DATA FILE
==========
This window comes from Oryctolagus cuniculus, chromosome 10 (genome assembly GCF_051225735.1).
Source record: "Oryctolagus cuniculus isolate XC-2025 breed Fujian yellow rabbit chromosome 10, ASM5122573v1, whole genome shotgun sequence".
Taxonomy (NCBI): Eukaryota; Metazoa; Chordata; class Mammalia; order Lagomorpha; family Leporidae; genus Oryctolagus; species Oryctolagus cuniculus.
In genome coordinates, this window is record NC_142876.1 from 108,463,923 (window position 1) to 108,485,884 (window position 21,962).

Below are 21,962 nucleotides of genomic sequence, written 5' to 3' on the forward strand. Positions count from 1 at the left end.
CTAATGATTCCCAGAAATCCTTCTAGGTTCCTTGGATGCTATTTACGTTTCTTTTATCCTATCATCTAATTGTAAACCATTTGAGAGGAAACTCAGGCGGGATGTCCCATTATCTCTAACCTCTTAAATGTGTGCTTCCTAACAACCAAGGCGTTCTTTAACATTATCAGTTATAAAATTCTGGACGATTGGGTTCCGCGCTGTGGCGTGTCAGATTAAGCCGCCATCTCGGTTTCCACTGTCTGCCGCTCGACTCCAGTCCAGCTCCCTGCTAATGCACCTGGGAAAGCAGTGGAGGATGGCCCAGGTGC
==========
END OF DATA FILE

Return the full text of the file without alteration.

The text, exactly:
This window comes from Oryctolagus cuniculus, chromosome 10 (genome assembly GCF_051225735.1).
Source record: "Oryctolagus cuniculus isolate XC-2025 breed Fujian yellow rabbit chromosome 10, ASM5122573v1, whole genome shotgun sequence".
Taxonomy (NCBI): Eukaryota; Metazoa; Chordata; class Mammalia; order Lagomorpha; family Leporidae; genus Oryctolagus; species Oryctolagus cuniculus.
In genome coordinates, this window is record NC_142876.1 from 108,463,923 (window position 1) to 108,485,884 (window position 21,962).

Below are 21,962 nucleotides of genomic sequence, written 5' to 3' on the forward strand. Positions count from 1 at the left end.
CTAATGATTCCCAGAAATCCTTCTAGGTTCCTTGGATGCTATTTACGTTTCTTTTATCCTATCATCTAATTGTAAACCATTTGAGAGGAAACTCAGGCGGGATGTCCCATTATCTCTAACCTCTTAAATGTGTGCTTCCTAACAACCAAGGCGTTCTTTAACATTATCAGTTATAAAATTCTGGACGATTGGGTTCCGCGCTGTGGCGTGTCAGATTAAGCCGCCATCTCGGTTTCCACTGTCTGCCGCTCGACTCCAGTCCAGCTCCCTGCTAATGCACCTGGGAAAGCAGTGGAGGATGGCCCAGGTGC